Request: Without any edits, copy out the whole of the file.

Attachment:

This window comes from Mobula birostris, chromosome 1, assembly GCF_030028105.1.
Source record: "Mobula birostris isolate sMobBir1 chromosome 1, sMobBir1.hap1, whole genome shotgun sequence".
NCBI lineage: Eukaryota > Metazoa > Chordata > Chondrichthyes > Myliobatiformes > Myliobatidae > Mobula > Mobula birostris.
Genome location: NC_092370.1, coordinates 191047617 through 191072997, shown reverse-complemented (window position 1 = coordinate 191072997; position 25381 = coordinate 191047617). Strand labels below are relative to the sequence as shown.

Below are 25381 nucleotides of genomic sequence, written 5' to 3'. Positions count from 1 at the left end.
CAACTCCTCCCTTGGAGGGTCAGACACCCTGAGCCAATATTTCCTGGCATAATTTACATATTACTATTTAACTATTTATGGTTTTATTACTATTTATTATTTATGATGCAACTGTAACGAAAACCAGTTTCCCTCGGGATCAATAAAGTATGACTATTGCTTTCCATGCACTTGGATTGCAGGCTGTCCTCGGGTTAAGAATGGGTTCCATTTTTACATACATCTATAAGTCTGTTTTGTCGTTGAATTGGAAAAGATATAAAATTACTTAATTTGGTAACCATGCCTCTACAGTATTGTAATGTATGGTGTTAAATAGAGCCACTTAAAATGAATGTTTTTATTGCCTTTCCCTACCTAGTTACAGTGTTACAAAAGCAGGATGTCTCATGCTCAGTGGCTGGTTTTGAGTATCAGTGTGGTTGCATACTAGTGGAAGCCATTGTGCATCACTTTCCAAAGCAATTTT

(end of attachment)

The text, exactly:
This window comes from Mobula birostris, chromosome 1, assembly GCF_030028105.1.
Source record: "Mobula birostris isolate sMobBir1 chromosome 1, sMobBir1.hap1, whole genome shotgun sequence".
NCBI lineage: Eukaryota > Metazoa > Chordata > Chondrichthyes > Myliobatiformes > Myliobatidae > Mobula > Mobula birostris.
Genome location: NC_092370.1, coordinates 191047617 through 191072997, shown reverse-complemented (window position 1 = coordinate 191072997; position 25381 = coordinate 191047617). Strand labels below are relative to the sequence as shown.

Below are 25381 nucleotides of genomic sequence, written 5' to 3'. Positions count from 1 at the left end.
CAACTCCTCCCTTGGAGGGTCAGACACCCTGAGCCAATATTTCCTGGCATAATTTACATATTACTATTTAACTATTTATGGTTTTATTACTATTTATTATTTATGATGCAACTGTAACGAAAACCAGTTTCCCTCGGGATCAATAAAGTATGACTATTGCTTTCCATGCACTTGGATTGCAGGCTGTCCTCGGGTTAAGAATGGGTTCCATTTTTACATACATCTATAAGTCTGTTTTGTCGTTGAATTGGAAAAGATATAAAATTACTTAATTTGGTAACCATGCCTCTACAGTATTGTAATGTATGGTGTTAAATAGAGCCACTTAAAATGAATGTTTTTATTGCCTTTCCCTACCTAGTTACAGTGTTACAAAAGCAGGATGTCTCATGCTCAGTGGCTGGTTTTGAGTATCAGTGTGGTTGCATACTAGTGGAAGCCATTGTGCATCACTTTCCAAAGCAATTTT